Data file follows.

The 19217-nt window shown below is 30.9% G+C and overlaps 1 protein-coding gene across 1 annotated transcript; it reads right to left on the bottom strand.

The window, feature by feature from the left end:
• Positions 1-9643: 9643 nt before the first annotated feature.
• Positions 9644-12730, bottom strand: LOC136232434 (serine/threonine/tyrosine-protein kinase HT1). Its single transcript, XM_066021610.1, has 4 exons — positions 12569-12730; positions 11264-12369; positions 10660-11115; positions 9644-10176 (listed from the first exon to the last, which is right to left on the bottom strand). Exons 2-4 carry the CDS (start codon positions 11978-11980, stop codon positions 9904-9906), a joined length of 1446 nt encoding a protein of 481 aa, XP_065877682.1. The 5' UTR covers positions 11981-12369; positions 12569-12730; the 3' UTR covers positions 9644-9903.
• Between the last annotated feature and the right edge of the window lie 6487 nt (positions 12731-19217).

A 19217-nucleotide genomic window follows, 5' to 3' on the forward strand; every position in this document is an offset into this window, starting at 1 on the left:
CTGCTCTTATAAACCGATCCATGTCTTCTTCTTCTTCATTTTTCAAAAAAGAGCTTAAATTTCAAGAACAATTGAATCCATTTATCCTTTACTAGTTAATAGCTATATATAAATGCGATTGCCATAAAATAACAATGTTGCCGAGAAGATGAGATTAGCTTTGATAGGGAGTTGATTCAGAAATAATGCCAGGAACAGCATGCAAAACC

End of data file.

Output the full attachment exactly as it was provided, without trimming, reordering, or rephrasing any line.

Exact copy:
The 19217-nt window shown below is 30.9% G+C and overlaps 1 protein-coding gene across 1 annotated transcript; it reads right to left on the bottom strand.

The window, feature by feature from the left end:
• Positions 1-9643: 9643 nt before the first annotated feature.
• Positions 9644-12730, bottom strand: LOC136232434 (serine/threonine/tyrosine-protein kinase HT1). Its single transcript, XM_066021610.1, has 4 exons — positions 12569-12730; positions 11264-12369; positions 10660-11115; positions 9644-10176 (listed from the first exon to the last, which is right to left on the bottom strand). Exons 2-4 carry the CDS (start codon positions 11978-11980, stop codon positions 9904-9906), a joined length of 1446 nt encoding a protein of 481 aa, XP_065877682.1. The 5' UTR covers positions 11981-12369; positions 12569-12730; the 3' UTR covers positions 9644-9903.
• Between the last annotated feature and the right edge of the window lie 6487 nt (positions 12731-19217).

A 19217-nucleotide genomic window follows, 5' to 3' on the forward strand; every position in this document is an offset into this window, starting at 1 on the left:
CTGCTCTTATAAACCGATCCATGTCTTCTTCTTCTTCATTTTTCAAAAAAGAGCTTAAATTTCAAGAACAATTGAATCCATTTATCCTTTACTAGTTAATAGCTATATATAAATGCGATTGCCATAAAATAACAATGTTGCCGAGAAGATGAGATTAGCTTTGATAGGGAGTTGATTCAGAAATAATGCCAGGAACAGCATGCAAAACC